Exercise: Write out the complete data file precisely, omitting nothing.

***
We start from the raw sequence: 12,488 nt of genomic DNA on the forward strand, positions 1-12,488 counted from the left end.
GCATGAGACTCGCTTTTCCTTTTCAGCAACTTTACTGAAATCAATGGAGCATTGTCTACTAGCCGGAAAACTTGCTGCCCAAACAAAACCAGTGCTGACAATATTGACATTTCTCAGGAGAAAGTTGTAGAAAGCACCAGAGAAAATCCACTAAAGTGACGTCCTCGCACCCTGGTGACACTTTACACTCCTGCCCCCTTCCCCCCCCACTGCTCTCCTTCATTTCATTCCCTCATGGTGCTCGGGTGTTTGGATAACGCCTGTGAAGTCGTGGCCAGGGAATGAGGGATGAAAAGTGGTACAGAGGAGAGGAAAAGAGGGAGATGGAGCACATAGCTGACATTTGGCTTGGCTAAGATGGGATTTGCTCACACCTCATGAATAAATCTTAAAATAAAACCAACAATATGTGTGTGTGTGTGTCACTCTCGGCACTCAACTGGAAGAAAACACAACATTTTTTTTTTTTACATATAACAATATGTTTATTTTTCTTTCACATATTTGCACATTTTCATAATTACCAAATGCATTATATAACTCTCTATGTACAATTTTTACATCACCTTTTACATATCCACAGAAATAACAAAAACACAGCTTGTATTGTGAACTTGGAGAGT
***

We start from the raw sequence: 12,488 nt of genomic DNA on the forward strand, positions 1-12,488 counted from the left end.
GCATGAGACTCGCTTTTCCTTTTCAGCAACTTTACTGAAATCAATGGAGCATTGTCTACTAGCCGGAAAACTTGCTGCCCAAACAAAACCAGTGCTGACAATATTGACATTTCTCAGGAGAAAGTTGTAGAAAGCACCAGAGAAAATCCACTAAAGTGACGTCCTCGCACCCTGGTGACACTTTACACTCCTGCCCCCTTCCCCCCCCACTGCTCTCCTTCATTTCATTCCCTCATGGTGCTCGGGTGTTTGGATAACGCCTGTGAAGTCGTGGCCAGGGAATGAGGGATGAAAAGTGGTACAGAGGAGAGGAAAAGAGGGAGATGGAGCACATAGCTGACATTTGGCTTGGCTAAGATGGGATTTGCTCACACCTCATGAATAAATCTTAAAATAAAACCAACAATATGTGTGTGTGTGTGTCACTCTCGGCACTCAACTGGAAGAAAACACAACATTTTTTTTTTTTACATATAACAATATGTTTATTTTTCTTTCACATATTTGCACATTTTCATAATTACCAAATGCATTATATAACTCTCTATGTACAATTTTTACATCACCTTTTACATATCCACAGAAATAACAAAAACACAGCTTGTATTGTGAACTTGGAGAGT